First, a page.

That's, of course, one topic that is driving our thesis as well. So we are not an impact investor. We are a pure financial investor, but in the past years, all ESG-related topics have raised their meaning coming from all also from the portfolio and from LPs. And that's something that we see in like, how to compete in the market. So we have to be very aware of all these topics and how they actually like how which kind of impact companies can do society overall. Not just like monetary, but also other important KPIs if those would be measured, so we are following them now more and more actively.
Tarmo Virki 2:15
Impact investing on its own is a rather interesting term, but do you think that impact investing and 'real' investing are becoming closer and closer?
Tuomas Kosonen 2:25
Yes, they are getting closer, of course. If you think like the old school impact investments, you didn't have, let's say, the monetary goals as well, like, heavily driving like evolution and like the traction and the execution. So, of course, that's quite old-fashioned in that sense. So I think, now it's getting more and more so like, you can actually like having both of them involved, and having those as your metrics and KPIs. And it's not like they are not overruling or like closing each other away. But rather having both So like most successful companies normally like tend to have like all the topics somehow covered.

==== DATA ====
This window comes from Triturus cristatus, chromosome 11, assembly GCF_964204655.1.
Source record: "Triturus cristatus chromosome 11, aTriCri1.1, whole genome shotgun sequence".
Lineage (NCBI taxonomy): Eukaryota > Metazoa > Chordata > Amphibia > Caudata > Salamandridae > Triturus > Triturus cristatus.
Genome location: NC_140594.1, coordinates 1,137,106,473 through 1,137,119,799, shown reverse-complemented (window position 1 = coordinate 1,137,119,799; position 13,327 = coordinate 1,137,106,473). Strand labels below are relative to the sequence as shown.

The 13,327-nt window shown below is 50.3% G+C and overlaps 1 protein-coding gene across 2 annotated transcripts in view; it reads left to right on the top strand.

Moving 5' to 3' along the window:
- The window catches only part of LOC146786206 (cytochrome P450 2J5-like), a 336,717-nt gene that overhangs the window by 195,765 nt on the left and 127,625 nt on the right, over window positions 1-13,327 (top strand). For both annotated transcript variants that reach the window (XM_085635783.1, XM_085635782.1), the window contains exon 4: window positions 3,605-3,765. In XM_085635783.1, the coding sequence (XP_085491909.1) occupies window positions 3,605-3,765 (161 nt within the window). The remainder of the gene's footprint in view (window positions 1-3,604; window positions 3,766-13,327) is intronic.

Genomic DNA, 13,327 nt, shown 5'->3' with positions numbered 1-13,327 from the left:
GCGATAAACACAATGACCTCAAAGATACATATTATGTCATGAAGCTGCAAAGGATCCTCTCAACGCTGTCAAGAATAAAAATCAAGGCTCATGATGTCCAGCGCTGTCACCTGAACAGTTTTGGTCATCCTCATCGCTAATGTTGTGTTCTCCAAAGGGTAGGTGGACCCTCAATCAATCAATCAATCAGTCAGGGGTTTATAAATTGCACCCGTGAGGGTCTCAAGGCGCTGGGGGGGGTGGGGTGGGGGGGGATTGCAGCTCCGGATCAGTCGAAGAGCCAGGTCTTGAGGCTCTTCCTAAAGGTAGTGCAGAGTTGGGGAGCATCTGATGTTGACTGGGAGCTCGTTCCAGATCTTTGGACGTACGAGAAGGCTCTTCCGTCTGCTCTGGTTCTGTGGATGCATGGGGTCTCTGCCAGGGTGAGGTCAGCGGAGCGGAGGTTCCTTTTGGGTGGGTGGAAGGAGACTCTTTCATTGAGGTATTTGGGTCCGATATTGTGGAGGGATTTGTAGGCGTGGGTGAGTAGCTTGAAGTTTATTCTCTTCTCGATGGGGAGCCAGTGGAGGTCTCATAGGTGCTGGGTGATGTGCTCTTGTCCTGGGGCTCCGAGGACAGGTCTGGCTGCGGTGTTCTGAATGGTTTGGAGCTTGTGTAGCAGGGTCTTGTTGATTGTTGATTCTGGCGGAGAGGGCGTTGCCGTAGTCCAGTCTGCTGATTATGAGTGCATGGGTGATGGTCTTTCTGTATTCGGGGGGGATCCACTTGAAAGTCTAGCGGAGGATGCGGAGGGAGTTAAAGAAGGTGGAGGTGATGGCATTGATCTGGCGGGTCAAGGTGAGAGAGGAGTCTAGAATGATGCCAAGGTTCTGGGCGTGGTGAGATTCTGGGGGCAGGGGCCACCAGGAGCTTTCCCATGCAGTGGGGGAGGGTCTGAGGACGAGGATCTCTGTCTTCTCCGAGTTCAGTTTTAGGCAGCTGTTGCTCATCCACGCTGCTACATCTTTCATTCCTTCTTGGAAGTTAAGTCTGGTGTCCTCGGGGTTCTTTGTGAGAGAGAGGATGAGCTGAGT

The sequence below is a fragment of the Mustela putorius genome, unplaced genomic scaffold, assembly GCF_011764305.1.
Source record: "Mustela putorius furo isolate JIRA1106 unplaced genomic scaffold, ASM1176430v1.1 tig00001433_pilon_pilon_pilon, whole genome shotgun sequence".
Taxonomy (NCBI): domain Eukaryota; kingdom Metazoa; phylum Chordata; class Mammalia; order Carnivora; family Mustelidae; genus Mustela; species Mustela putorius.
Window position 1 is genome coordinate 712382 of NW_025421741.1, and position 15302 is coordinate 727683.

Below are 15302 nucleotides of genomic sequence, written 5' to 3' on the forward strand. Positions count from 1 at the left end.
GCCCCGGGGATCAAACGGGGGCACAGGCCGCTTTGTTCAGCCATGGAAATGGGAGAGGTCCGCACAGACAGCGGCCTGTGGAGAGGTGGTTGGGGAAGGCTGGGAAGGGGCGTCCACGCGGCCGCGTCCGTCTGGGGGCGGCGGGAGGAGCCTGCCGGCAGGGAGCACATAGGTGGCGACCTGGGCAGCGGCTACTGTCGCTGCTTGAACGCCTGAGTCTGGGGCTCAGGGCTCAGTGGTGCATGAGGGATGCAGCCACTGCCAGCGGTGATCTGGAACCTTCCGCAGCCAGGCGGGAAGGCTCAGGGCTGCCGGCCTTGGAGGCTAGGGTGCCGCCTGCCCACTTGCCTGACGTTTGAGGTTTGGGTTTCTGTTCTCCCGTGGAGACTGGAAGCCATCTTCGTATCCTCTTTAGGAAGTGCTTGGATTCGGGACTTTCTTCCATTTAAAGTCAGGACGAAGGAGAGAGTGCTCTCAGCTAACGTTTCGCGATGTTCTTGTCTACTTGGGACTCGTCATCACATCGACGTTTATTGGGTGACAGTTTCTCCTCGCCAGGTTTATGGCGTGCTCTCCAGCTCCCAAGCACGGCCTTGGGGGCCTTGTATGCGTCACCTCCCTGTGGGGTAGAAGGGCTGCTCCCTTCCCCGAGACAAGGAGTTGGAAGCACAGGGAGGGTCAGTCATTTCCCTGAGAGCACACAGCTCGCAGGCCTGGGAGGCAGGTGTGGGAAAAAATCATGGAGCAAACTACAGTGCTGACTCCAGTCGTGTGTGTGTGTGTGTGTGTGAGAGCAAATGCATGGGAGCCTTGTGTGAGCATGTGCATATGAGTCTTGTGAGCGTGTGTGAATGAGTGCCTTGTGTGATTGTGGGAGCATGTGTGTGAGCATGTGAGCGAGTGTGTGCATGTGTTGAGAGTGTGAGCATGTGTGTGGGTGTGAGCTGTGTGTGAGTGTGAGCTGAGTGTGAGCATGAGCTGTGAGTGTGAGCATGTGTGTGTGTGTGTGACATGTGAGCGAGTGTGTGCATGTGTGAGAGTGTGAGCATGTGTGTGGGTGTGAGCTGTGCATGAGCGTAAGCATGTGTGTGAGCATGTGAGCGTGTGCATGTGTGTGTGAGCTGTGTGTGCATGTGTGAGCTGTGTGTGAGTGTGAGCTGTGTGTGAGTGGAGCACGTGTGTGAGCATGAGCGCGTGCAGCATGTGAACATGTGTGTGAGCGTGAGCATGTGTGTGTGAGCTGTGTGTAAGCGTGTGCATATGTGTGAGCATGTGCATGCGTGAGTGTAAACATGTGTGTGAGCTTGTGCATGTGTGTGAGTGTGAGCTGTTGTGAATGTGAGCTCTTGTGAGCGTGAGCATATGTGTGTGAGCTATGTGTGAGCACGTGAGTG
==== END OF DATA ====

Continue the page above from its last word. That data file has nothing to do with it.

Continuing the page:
Tarmo Virki 3:08
Exactly. I don't know too many successful startups which sell guns or destroy nature, right? It's not like not part of the DNA.
Tuomas Kosonen 3:17
Yeah, that's coming very strongly. We have institutional LPs where mainly our money comes from, and that's something which is like super important on the agenda of pension funds, insurance companies, and public money. And, of course, it is super nice to see what kind of impact money can make. So if like the big money or institutional investors would not care for it, most of the investors, at least, wouldn't put that much effort into that one. But actually, you might not even qualify for the money, like the LP commitment, if you're not part of that.
Tarmo Virki 3:57
I hear quite often that the climate tech sector is horribly hot. Some people even say that there is more money in that sector than that attractive startups.
Tuomas Kosonen 4:08
Yes. Of course, you're gonna think about what climate tech is? It's so broad. It's probably the first generation like electric cars and windmills, and solar panels. So like, I think that's easy to see what climate tech is in that sense, but now I think most of the companies have the climate or environmental issue somehow part of their like strategy. So if it's not like they make an impact on that side, at least they are following whats their footprint in the market.
Tarmo Virki 4:46
You say Inventure is a generalist, but could you maybe throw some examples of the kind of environmental-related investments Inventure has done lately or over the years?